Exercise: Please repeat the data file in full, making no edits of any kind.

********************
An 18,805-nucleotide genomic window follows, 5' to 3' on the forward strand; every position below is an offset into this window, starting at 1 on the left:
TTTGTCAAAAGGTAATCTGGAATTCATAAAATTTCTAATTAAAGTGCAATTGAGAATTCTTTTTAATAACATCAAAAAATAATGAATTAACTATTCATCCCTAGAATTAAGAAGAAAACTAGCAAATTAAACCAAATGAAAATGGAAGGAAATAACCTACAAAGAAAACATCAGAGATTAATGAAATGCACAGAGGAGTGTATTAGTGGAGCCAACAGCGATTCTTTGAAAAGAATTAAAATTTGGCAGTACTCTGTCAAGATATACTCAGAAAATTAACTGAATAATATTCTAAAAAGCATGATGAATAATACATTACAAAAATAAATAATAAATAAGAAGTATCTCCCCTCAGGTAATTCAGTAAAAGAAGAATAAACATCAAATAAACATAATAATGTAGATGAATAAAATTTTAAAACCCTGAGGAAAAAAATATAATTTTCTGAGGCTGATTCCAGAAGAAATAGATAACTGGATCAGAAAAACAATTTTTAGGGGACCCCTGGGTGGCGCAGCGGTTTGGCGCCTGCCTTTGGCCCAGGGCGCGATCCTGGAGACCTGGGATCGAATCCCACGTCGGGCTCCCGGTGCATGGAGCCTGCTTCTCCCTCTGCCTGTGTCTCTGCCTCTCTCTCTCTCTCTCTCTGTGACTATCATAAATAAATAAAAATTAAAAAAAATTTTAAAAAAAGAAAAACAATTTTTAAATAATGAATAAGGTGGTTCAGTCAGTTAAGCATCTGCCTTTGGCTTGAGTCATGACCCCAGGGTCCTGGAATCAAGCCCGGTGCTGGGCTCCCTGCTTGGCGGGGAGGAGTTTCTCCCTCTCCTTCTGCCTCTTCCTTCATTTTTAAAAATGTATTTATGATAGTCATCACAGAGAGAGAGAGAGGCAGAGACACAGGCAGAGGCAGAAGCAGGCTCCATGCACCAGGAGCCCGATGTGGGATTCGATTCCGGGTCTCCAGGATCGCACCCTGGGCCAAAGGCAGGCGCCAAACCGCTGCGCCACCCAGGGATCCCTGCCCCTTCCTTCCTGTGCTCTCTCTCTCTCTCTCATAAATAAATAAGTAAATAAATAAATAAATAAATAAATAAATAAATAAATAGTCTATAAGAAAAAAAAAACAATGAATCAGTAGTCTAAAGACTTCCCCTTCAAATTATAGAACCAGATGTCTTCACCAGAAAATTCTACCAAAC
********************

An 18,805-nucleotide genomic window follows, 5' to 3' on the forward strand; every position below is an offset into this window, starting at 1 on the left:
TTTGTCAAAAGGTAATCTGGAATTCATAAAATTTCTAATTAAAGTGCAATTGAGAATTCTTTTTAATAACATCAAAAAATAATGAATTAACTATTCATCCCTAGAATTAAGAAGAAAACTAGCAAATTAAACCAAATGAAAATGGAAGGAAATAACCTACAAAGAAAACATCAGAGATTAATGAAATGCACAGAGGAGTGTATTAGTGGAGCCAACAGCGATTCTTTGAAAAGAATTAAAATTTGGCAGTACTCTGTCAAGATATACTCAGAAAATTAACTGAATAATATTCTAAAAAGCATGATGAATAATACATTACAAAAATAAATAATAAATAAGAAGTATCTCCCCTCAGGTAATTCAGTAAAAGAAGAATAAACATCAAATAAACATAATAATGTAGATGAATAAAATTTTAAAACCCTGAGGAAAAAAATATAATTTTCTGAGGCTGATTCCAGAAGAAATAGATAACTGGATCAGAAAAACAATTTTTAGGGGACCCCTGGGTGGCGCAGCGGTTTGGCGCCTGCCTTTGGCCCAGGGCGCGATCCTGGAGACCTGGGATCGAATCCCACGTCGGGCTCCCGGTGCATGGAGCCTGCTTCTCCCTCTGCCTGTGTCTCTGCCTCTCTCTCTCTCTCTCTCTGTGACTATCATAAATAAATAAAAATTAAAAAAAATTTTAAAAAAAGAAAAACAATTTTTAAATAATGAATAAGGTGGTTCAGTCAGTTAAGCATCTGCCTTTGGCTTGAGTCATGACCCCAGGGTCCTGGAATCAAGCCCGGTGCTGGGCTCCCTGCTTGGCGGGGAGGAGTTTCTCCCTCTCCTTCTGCCTCTTCCTTCATTTTTAAAAATGTATTTATGATAGTCATCACAGAGAGAGAGAGAGGCAGAGACACAGGCAGAGGCAGAAGCAGGCTCCATGCACCAGGAGCCCGATGTGGGATTCGATTCCGGGTCTCCAGGATCGCACCCTGGGCCAAAGGCAGGCGCCAAACCGCTGCGCCACCCAGGGATCCCTGCCCCTTCCTTCCTGTGCTCTCTCTCTCTCTCTCATAAATAAATAAGTAAATAAATAAATAAATAAATAAATAAATAAATAAATAGTCTATAAGAAAAAAAAAACAATGAATCAGTAGTCTAAAGACTTCCCCTTCAAATTATAGAACCAGATGTCTTCACCAGAAAATTCTACCAAAC